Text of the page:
Read more by Dr Jennifer Moffatt


1Queensland Royal Commission on Pastoral Lands Settlement, Report of the Royal Commission appointed to investigate certain matters relating to the pastoral industry in Queensland. 1951, Government printer: Brisbane.

2Queensland Land Administration Commission Fitzroy Basin, The brigalow scheme in Central Queensland 1962-1978. 1979, Land Administration Commission Department of Lands: Brisbane.

3Queensland Department of Primary Industries, Emerald Irrigation Scheme: a Project to Stabilise and Increase Production in Queensland. 1967, Queensland Department of Primary Industries: Brisbane.

4Balloter 1 in the Wandoan area interviewed for the Land ballot project in 2018. This was a Wandoan Soldier Settlement Scheme block won in 1954.

5Descendent 1 of balloter in the Wandoan area interviewed for the Land ballot project in 2018. This man's father won a Wandoan Soldier Settlement Scheme block in 1954.

6Balloter 2 in the Taroom area interviewed for the Land ballot project in 2018. This was a block in the Brigalow scheme drawn in 1968.

7Descendent 2 of balloter in the Taroom area interviewed for the Land ballot project in 2018. This man's father drew a block in 1957.

8Balloter 3 in the Springsure Rolleston area interviewed for the Land ballot project in 2018. This man won a block in the Brigalow scheme in 1963 and moved there with his wife.

9Descendent 3 of a balloter in the Theodore area interviewed for the Land ballot project in 2018. This man's father was a returned Serviceman who won a block at Theodore in 1959.

10Descendent 4 of balloter in the Emerald area interviewed for the Land ballot project in 2018. His father won an irrigation block in the Emerald area in 1974.


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If you are still looking for people of the ballot block era I have an amazing contact (married couple) still living in Toowoomba.

I am the son of a soldier settler in the Grosmont / Taroom district. I have always had a fascination for street people. From my experience Street People live on / around the fringes of larger communities, surprisingly by choice, not by dictation of circumstances. Now, I am a rising 66 year old gentleman, in the latter phase of life’s highways. Only recently, did it concur to me Why my weird fascination with Street People exists.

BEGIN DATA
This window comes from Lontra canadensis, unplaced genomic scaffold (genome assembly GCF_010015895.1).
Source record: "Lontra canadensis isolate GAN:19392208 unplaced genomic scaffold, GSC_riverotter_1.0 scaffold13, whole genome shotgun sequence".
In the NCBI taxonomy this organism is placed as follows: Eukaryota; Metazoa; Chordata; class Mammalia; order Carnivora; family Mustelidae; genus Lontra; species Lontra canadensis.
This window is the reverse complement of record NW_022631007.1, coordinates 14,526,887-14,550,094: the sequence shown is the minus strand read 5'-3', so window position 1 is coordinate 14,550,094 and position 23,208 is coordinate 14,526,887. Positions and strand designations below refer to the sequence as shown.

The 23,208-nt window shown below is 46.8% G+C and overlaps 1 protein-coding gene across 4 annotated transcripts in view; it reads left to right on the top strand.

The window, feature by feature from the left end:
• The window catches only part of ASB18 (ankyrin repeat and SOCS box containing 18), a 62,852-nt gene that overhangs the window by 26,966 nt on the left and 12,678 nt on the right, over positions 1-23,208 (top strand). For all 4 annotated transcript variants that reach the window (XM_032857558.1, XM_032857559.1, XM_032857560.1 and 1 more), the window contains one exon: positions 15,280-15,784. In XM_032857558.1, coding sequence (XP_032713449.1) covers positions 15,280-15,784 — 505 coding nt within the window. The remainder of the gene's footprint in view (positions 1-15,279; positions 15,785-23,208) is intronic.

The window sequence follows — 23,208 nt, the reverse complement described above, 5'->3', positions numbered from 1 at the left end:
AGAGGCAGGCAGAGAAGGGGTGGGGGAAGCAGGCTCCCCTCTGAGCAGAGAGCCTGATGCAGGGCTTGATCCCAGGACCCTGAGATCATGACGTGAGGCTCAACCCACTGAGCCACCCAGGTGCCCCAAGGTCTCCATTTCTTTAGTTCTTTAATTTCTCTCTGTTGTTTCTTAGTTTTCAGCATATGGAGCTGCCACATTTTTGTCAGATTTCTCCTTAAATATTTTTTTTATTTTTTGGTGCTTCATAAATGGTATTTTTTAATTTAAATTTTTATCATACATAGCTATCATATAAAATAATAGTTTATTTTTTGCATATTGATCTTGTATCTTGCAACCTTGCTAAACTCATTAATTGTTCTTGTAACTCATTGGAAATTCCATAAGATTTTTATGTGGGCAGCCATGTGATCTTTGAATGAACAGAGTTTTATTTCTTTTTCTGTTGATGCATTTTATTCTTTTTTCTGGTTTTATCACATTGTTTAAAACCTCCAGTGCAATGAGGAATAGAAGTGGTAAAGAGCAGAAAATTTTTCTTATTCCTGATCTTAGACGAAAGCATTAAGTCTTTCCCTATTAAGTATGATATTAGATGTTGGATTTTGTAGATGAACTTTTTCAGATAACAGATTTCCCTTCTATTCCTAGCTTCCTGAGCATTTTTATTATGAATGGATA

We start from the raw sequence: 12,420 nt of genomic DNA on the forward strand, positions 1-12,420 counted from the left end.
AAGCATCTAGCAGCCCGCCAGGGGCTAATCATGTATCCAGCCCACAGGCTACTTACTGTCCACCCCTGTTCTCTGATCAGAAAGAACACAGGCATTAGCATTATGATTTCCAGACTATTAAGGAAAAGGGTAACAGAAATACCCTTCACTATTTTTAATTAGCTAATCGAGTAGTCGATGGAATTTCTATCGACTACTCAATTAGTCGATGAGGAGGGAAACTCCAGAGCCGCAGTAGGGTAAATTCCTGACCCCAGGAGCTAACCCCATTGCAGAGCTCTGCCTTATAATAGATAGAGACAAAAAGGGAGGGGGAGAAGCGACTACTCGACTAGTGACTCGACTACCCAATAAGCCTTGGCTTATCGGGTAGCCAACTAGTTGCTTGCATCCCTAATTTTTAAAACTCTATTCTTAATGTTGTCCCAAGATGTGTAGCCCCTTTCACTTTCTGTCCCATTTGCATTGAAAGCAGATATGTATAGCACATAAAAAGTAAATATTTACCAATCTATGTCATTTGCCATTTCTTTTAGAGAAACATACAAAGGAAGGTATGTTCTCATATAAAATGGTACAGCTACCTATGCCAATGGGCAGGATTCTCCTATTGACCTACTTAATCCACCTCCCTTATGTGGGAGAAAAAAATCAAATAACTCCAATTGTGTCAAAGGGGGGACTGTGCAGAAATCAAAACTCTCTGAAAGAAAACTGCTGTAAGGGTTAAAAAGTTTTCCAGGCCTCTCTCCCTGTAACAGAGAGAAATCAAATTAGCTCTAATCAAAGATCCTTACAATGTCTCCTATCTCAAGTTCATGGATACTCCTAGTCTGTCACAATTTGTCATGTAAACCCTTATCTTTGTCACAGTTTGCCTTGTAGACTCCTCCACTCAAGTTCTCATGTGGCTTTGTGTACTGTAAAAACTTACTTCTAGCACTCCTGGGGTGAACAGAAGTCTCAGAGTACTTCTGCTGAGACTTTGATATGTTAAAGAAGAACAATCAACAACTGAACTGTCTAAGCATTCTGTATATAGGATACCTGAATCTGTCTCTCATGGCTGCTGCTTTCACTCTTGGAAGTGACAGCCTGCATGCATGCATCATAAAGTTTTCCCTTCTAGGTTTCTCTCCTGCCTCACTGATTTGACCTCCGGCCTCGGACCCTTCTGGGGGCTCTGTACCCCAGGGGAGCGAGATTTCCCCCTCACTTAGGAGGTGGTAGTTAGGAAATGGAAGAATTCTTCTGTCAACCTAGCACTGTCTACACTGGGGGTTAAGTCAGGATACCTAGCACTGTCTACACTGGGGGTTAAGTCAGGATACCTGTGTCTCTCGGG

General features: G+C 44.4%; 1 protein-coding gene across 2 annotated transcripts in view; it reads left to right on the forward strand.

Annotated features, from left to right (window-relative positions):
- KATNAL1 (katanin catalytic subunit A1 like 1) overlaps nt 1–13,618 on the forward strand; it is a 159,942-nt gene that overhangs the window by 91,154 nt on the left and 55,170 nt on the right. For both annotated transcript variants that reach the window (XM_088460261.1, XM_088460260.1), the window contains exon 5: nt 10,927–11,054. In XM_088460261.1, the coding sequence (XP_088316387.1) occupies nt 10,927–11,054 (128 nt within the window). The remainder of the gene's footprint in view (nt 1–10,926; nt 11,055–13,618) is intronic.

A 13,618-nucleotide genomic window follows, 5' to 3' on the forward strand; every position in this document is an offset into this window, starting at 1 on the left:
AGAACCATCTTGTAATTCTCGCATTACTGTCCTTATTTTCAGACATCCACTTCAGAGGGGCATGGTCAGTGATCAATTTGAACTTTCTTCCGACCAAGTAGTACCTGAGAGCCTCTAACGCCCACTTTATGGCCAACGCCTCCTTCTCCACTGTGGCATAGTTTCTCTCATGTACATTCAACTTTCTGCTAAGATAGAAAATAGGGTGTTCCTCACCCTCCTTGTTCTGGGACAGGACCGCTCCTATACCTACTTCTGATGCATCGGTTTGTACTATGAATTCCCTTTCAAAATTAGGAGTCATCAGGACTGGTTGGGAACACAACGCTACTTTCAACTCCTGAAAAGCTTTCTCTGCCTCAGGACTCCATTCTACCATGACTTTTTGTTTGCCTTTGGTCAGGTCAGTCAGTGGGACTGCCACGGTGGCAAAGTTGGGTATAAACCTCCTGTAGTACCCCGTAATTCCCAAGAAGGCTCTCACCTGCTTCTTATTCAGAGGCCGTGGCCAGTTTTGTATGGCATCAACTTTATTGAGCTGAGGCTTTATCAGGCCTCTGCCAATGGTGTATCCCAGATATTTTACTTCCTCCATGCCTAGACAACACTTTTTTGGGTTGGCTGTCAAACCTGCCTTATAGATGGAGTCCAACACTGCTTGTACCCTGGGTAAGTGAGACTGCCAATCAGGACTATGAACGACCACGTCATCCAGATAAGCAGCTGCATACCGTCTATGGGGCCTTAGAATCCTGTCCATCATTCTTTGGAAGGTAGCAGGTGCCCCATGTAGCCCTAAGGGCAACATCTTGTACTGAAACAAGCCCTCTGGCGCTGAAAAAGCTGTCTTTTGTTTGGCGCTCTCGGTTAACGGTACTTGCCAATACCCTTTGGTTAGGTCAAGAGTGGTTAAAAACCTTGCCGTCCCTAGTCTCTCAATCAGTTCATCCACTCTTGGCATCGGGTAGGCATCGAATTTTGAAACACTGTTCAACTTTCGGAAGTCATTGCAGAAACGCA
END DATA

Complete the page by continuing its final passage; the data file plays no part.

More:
Sons (& Daughters) of Street People have Seen men moved by force & by carrot. They have Lived the life first hand. They have done their apprenticeship with stick picking, fencing, infrastructure improvements of All sorts, sizes & shapes...All on a limited budget, many & mostly times, on zero surplus budget . They have studied a $1 gold coin many times before parting with it. They know only too well how to spell the word WORK & they know to succeed in That environment, one has to live with plenty of dirt under their finger nails. By necessity, they are stayers & players in sink.
They know how to make every post, & Every post a winner.
Survival is deeply ingrained in their DNA. They are undoubtedly the most efficient users of TIME I have ever witnessed in my entire life.
They are frugal by necessity, fiercely independent, but ooze empathy with a generous heart as wide as this country !
Only too well, do Sons of Soldier Settlers know...The best way to succeed, is not to fail...!
Their determination is unparalleled, stoic & relentless.
They are the first to assist neighbours, friends & family in distress.
They are like Street People.
For it is Not the Financial Institutions, Government or Politician’s who are first to gift help to poor wretches in need, poor people down on their last $ a helping hand, a hand up or even a feed or a blanket, But Sons of Soldier Settlers who have walked the walk, step by step, hand in hand with the Environment & the Institutions supposedly who Should be there to help.
They have witnessed “The Tail Wagging The Dog Syndrome “ that has has been cultivated by the Greatest Curse this country has...Apathy...!
For it is WE that have allowed the poverty, the unemployment & the mess in this great country.
It is WE that will fix it !
Or, We will soon be All having to learn a foreign language...most probably Chinese Mandarin.
How would the Soldier Settlers feel about That ?